Good luck!

    WiKKiD Widgets
    Last edited: May 22, 2009
  3. WiKKiDWidgets
    WiKKiDWidgets New Member
    Oh, one last thing, you can need to hit Apply for your deformation to become permanent. Then you can Export your medel to STL from the File menu.

  4. jonathanjfshaw
    jonathanjfshaw New Member
    Wikkidwidgets, that's totally awesome!

    Thankyou so much - I followed your instructions and got a good result. Thanks for taking so much time to spell out every little step - without that I would have got stuck for sure being Blender clueless.

    If you've taken all that time to do that, I'd like to go a step further and post this as a tutorial somewhere for the benefit of other people - can I credit you?

    One catch for my own work though, maybe you could advise me on. If I have say a cube, and I want to texture only 1 side and leave the rest undisturbed, how do I do it? In Blender I texture the one side fine, but while the other connected sides aren't textured fully, they're still affected. To be precise. the texture has x,y,z dimension effects on main textured face, and its opposite onthe bottom side, with only the x,y dimension on the side faces. How can I keep the side and bottom clean?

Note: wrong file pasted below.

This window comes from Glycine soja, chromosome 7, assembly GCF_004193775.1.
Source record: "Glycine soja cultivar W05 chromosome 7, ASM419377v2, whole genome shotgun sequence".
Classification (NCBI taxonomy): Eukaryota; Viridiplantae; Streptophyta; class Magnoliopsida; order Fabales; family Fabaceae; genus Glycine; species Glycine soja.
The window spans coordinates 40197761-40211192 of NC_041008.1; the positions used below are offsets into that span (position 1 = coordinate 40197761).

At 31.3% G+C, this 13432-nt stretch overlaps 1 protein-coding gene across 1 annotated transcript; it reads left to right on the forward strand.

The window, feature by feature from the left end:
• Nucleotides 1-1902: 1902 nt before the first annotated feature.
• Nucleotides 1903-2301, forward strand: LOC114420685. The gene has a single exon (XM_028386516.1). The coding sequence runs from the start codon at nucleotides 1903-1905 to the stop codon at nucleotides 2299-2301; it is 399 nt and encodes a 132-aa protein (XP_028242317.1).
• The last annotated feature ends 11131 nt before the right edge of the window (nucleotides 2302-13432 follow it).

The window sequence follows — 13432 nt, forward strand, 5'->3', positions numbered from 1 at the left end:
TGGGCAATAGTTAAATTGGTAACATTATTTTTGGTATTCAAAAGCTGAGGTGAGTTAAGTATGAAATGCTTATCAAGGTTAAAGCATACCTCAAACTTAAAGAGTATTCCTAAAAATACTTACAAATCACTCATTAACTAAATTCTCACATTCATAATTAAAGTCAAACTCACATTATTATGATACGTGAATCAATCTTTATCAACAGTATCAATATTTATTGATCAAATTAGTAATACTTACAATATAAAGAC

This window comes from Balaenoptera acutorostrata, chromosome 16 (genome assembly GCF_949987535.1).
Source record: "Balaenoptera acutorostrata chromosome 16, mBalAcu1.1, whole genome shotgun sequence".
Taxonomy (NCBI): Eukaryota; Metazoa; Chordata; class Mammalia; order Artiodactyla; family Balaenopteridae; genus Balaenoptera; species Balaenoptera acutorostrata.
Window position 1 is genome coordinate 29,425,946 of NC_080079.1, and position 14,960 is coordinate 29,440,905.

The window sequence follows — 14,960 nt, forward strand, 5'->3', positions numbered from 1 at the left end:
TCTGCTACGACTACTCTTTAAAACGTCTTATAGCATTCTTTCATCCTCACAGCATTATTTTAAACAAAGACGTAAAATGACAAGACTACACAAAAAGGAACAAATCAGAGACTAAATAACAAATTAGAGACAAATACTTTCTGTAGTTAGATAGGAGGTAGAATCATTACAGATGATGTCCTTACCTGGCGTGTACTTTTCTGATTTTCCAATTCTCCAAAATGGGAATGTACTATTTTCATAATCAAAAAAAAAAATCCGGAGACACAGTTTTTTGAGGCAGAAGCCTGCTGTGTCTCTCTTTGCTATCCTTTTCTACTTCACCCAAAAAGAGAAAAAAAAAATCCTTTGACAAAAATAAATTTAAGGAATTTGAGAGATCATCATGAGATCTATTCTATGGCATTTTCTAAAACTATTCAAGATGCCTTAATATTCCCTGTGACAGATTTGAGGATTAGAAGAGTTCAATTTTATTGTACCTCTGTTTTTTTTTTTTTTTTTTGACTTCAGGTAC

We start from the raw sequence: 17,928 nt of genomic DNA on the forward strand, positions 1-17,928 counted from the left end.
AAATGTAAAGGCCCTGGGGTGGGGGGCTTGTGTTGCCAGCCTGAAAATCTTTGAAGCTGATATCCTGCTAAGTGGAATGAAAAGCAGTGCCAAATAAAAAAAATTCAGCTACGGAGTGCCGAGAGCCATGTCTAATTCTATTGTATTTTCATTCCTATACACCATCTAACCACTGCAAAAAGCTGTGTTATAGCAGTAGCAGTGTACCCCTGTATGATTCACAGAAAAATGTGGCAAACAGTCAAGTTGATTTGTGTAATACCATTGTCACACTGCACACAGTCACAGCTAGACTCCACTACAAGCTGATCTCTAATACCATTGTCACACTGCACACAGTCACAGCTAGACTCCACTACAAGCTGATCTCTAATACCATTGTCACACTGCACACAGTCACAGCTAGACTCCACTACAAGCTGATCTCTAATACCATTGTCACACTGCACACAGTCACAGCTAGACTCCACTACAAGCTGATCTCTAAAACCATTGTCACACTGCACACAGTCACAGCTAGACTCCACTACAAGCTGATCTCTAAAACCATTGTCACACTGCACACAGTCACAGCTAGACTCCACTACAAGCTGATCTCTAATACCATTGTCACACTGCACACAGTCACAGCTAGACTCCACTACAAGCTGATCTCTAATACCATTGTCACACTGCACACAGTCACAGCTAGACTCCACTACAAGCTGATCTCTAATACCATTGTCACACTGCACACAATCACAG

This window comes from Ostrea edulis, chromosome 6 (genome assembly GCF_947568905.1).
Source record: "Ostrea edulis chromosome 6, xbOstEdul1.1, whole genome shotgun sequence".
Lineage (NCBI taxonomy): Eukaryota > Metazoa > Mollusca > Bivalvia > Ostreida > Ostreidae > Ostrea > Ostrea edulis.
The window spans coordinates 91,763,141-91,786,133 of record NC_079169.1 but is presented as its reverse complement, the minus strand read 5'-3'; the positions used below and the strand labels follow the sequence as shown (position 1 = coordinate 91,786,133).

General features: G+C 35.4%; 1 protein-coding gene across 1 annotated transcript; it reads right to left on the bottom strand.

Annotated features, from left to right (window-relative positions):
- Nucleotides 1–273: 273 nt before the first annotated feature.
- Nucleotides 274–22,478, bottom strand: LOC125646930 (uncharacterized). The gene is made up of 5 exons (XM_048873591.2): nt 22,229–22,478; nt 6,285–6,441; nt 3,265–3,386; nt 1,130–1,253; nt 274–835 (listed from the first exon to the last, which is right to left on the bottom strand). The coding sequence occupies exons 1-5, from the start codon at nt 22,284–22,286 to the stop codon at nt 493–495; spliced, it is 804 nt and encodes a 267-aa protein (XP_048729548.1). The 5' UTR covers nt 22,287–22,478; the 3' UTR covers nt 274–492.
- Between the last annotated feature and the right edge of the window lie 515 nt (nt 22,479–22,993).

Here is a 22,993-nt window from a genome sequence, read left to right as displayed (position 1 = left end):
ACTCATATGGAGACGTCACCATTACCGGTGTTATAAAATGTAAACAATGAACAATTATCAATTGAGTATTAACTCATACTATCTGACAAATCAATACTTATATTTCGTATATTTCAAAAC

Now I think of it, maybe the answers obvious. I could texture a seperate plane then merge that with a clean cube?

    Many many thanks - you've made my day!

  5. WiKKiDWidgets
    WiKKiDWidgets New Member
    {{Edited: Just realized that either HTML or BCC was interpreting some of my formatting. Changed it so you can read it properly now}}

    Glad I was helpful. you are free to do with the information as you will. Blender is open source and I try to support others like I was supported when I was new to Blender. (Of course that was like 11 years ago. hehe) Although, this is most likely tutorialized out there somewhere already.

    As for your other question, effecting a specific surface. Your best bet would be to use Vertex groups. A vertex group is exactly what you would think it was. A group of vertices.